Landezine
International
Landscape
Award
Sadler’s Yard, Manchester, UK

Problem

The Co‑operative movement was born in Manchester 150 years ago and is an institution ingrained in the fabric and well‑being of the City. Change, however, was needed to redevelop its estate within the northern portion of the city centre. In a joint venture with Hermes Real Estate and Manchester City Council, The Co-operative Group committed to a £800m regeneration plan, called NOMA, that supported the City’s core ambitions for economic growth. The challenge was to create the conditions necessary to drive transformation and attract significant private sector investment.

Solution

Creation of a high quality and unique urban realm is one of NOMA’s core development objectives. With ERDF support, a new public square and streetscape enhancements were introduced as a vital first step within a wider public realm masterplan that underpins the redevelopment strategy for the historic Estate.

Within this neglected area, a dense conglomeration of buildings had accumulated over decades, ranging from decorative listed heritage assets to pragmatic and eclectic intrusions. Levelling a degraded building was a bold intervention that enabled hidden spaces and cramped back alleys to be converted into a substantial new square. Reducing the ground level by some 3m revealed the basement of buildings flanking the square, creating opportunities for shops, cafes and restaurants that will activate and support establishment of this mixed-use urban neighbourhood.

The proposals open up the Estate, creating wider routes across the city centre whilst revealing the glorious facades of historic buildings. These historic buildings are a crucial part of the Co-operative’s legacy; part of the area’s past and future story.

Process

A deep understanding of the area’s inherent characteristics was captured through a detailed analysis of archaeology and built heritage; topography; circulation and transport; microclimate and the relationships between the site and its wider surroundings. This informed a robust public realm masterplan of a form, scale and character that encourages people to gather, dwell and use the streets and spaces. We promoted the idea of a flexible event space that could easily adapt to future uses and had the potential to bring culture and entertainment into the NOMA masterplan’s core.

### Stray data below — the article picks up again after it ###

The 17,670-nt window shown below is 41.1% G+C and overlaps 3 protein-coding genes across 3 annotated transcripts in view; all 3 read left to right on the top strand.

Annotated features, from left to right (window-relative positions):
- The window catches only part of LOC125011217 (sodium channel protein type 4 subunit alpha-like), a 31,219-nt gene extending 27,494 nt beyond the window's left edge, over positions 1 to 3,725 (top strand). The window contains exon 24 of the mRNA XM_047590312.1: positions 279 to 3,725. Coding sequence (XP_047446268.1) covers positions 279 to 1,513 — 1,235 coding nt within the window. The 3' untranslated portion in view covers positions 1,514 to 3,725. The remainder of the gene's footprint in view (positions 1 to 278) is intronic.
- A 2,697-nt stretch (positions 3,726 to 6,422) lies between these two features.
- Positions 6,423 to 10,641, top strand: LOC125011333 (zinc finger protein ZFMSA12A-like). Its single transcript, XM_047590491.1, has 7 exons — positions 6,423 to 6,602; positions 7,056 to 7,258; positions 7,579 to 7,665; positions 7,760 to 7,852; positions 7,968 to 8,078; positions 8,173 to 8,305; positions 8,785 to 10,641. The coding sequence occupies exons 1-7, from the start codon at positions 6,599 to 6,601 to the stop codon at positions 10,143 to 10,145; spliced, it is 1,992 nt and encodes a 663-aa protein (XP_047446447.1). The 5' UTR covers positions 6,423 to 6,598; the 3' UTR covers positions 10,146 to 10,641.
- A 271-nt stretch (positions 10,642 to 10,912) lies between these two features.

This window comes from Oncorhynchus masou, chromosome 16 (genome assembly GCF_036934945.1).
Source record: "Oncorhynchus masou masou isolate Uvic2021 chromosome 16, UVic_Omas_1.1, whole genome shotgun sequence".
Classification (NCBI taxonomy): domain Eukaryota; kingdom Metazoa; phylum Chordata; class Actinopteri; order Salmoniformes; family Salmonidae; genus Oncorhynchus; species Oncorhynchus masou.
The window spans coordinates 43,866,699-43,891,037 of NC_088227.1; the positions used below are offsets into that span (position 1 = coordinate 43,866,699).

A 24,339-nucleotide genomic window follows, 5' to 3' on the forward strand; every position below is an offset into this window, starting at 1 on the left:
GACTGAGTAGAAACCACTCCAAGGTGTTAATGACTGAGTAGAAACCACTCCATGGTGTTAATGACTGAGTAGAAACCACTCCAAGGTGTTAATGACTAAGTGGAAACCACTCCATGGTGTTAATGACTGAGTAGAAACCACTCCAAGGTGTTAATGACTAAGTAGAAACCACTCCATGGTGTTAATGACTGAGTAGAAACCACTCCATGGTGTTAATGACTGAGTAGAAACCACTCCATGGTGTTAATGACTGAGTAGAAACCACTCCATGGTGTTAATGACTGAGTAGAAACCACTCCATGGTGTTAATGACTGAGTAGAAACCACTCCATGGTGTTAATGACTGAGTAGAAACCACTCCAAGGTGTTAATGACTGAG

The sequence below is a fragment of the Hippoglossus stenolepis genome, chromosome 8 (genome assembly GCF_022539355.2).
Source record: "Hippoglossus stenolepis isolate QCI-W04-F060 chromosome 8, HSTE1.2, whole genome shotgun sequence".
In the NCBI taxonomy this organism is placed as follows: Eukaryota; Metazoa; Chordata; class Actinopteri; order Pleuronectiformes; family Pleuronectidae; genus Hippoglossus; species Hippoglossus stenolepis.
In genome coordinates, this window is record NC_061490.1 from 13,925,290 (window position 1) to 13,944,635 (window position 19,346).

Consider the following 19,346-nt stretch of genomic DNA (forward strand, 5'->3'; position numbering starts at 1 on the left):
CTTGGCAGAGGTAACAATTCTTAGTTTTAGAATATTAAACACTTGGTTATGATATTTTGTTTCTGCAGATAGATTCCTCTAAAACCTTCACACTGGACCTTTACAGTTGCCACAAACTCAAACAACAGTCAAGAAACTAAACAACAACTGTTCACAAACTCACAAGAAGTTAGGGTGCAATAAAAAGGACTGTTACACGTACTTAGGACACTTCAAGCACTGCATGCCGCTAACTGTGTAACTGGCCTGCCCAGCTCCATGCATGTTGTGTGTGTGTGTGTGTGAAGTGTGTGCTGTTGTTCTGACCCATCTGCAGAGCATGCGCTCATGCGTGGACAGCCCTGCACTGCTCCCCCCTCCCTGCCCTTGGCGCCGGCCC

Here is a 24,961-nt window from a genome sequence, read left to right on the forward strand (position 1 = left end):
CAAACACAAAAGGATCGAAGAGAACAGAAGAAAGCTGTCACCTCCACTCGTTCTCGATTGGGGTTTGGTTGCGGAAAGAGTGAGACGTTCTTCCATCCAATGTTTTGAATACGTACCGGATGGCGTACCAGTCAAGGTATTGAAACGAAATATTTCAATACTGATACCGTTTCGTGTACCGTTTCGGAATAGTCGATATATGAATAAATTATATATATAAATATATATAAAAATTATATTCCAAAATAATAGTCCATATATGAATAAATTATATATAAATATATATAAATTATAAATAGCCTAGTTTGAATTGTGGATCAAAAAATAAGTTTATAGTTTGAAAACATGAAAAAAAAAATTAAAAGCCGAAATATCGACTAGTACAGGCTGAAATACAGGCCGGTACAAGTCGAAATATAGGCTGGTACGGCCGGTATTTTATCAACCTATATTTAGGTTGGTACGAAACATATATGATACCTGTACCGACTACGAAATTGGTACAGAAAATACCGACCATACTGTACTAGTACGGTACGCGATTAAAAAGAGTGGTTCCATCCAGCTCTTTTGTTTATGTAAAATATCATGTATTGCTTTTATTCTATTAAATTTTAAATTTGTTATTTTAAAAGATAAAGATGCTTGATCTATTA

Design

The square’s design draws on the Estate’s architectural heritage, in anticipation of the forthcoming creative communities that will be attracted to this district. The vision was to invoke the civic confidence of financial and trading organisations historically located in this area. Warm and contrasting tones of diamond-shaped inlaid stone paving emulate the opulence of marble floors found in old banks, and the NOMA logo draws inspiration from a traditional bank safe.

Motifs from the rich collection of building across the Estate are reflected through the landscape. Intricate patterning is embedded within the signage, street furniture and gobo lighting. Beautiful materials, craftsmanship and dedicated attention to detail combine to create an artisan character.

The suite of complementary bespoke elements include black granite seating with bronze inlays, bronze and blackened steel cycle stands, handrails with integral lighting, and bollards with verdigris insets. Most impressive of all are the lighting totems, formed from a steel core with bronze panels. The design is an abstract of the fragile vein structure of a leaf; a delicate natural form working in unison with the colossal strength of the manufactured steel frame. The totems reflect NOMA as a place that creatively balances the new hard urban built environment with its many green spaces.

Social, Environmental and Spatial Facts

Numerous festivals, events and pop-up markets have formed part of an active community collaboration programme that also resulted in a public competition to name the square; drawing on historic connections to England’s first Balloonist, James Sadler, who made a pioneering ascent from what is now Balloon Street.

Artisan crafting and creative collaboration throughout the Sadler’s Yard project culminated in the realisation of the Pilcrow; a pub built FOR the people BY the people. Every element of the building fabric, its furniture and fittings – from bar taps to dart boards; barrels to bar stools – was made by members of the public through a series of workshops with master craftsmen.

Confidence in the area’s potential has led to restoration of surrounding listed buildings, including the distinctive Grade II Hanover Building, and attracted new uses. PLANT, a 300m sq gallery, arts and workshop space, recently opened in the ground floor of the Redfern Building. A home for meetings, art exhibitions, lectures and a little department store, PLANT also offers space for community building projects that will contribute to the NOMA development. This initiative further expands the area’s unique artisan identity, creating a place of special character that people are embracing as their own.

Entrant office name: Planit-IE LLP
Role of the entrant in the project: Lead Consultant and Landscape Architect
Website: www.planit-ie.com
Other design firms involved:
Chris Brammall, Sculptural and Architectural Metalworker
United Creatives, Graphic Designers
OH OK LTD!, Community engagement through making
Project location: Sadler’s Yard, Hanover Street, Manchester, M60 0AB
Design year: 2014
Year Built: 2015

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